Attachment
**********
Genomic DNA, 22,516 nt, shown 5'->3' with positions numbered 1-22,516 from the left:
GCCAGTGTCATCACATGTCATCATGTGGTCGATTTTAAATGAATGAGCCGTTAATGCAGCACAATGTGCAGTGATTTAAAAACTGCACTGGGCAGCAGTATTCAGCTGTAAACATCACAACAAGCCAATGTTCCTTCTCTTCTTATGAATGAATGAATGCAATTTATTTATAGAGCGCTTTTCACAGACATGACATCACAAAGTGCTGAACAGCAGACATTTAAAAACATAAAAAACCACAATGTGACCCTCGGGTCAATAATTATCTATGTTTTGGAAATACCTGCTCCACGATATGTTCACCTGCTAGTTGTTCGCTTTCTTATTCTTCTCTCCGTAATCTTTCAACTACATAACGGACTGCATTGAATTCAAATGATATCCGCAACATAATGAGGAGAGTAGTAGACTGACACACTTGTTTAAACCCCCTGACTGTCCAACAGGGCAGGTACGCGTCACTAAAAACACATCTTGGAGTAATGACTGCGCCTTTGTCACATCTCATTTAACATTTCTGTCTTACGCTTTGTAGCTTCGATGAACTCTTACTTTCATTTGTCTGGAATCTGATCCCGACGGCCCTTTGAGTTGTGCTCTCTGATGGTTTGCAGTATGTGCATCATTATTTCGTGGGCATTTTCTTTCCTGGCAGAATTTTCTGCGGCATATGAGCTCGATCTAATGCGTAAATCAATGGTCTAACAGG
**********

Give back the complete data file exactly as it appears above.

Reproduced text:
Genomic DNA, 22,516 nt, shown 5'->3' with positions numbered 1-22,516 from the left:
GCCAGTGTCATCACATGTCATCATGTGGTCGATTTTAAATGAATGAGCCGTTAATGCAGCACAATGTGCAGTGATTTAAAAACTGCACTGGGCAGCAGTATTCAGCTGTAAACATCACAACAAGCCAATGTTCCTTCTCTTCTTATGAATGAATGAATGCAATTTATTTATAGAGCGCTTTTCACAGACATGACATCACAAAGTGCTGAACAGCAGACATTTAAAAACATAAAAAACCACAATGTGACCCTCGGGTCAATAATTATCTATGTTTTGGAAATACCTGCTCCACGATATGTTCACCTGCTAGTTGTTCGCTTTCTTATTCTTCTCTCCGTAATCTTTCAACTACATAACGGACTGCATTGAATTCAAATGATATCCGCAACATAATGAGGAGAGTAGTAGACTGACACACTTGTTTAAACCCCCTGACTGTCCAACAGGGCAGGTACGCGTCACTAAAAACACATCTTGGAGTAATGACTGCGCCTTTGTCACATCTCATTTAACATTTCTGTCTTACGCTTTGTAGCTTCGATGAACTCTTACTTTCATTTGTCTGGAATCTGATCCCGACGGCCCTTTGAGTTGTGCTCTCTGATGGTTTGCAGTATGTGCATCATTATTTCGTGGGCATTTTCTTTCCTGGCAGAATTTTCTGCGGCATATGAGCTCGATCTAATGCGTAAATCAATGGTCTAACAGG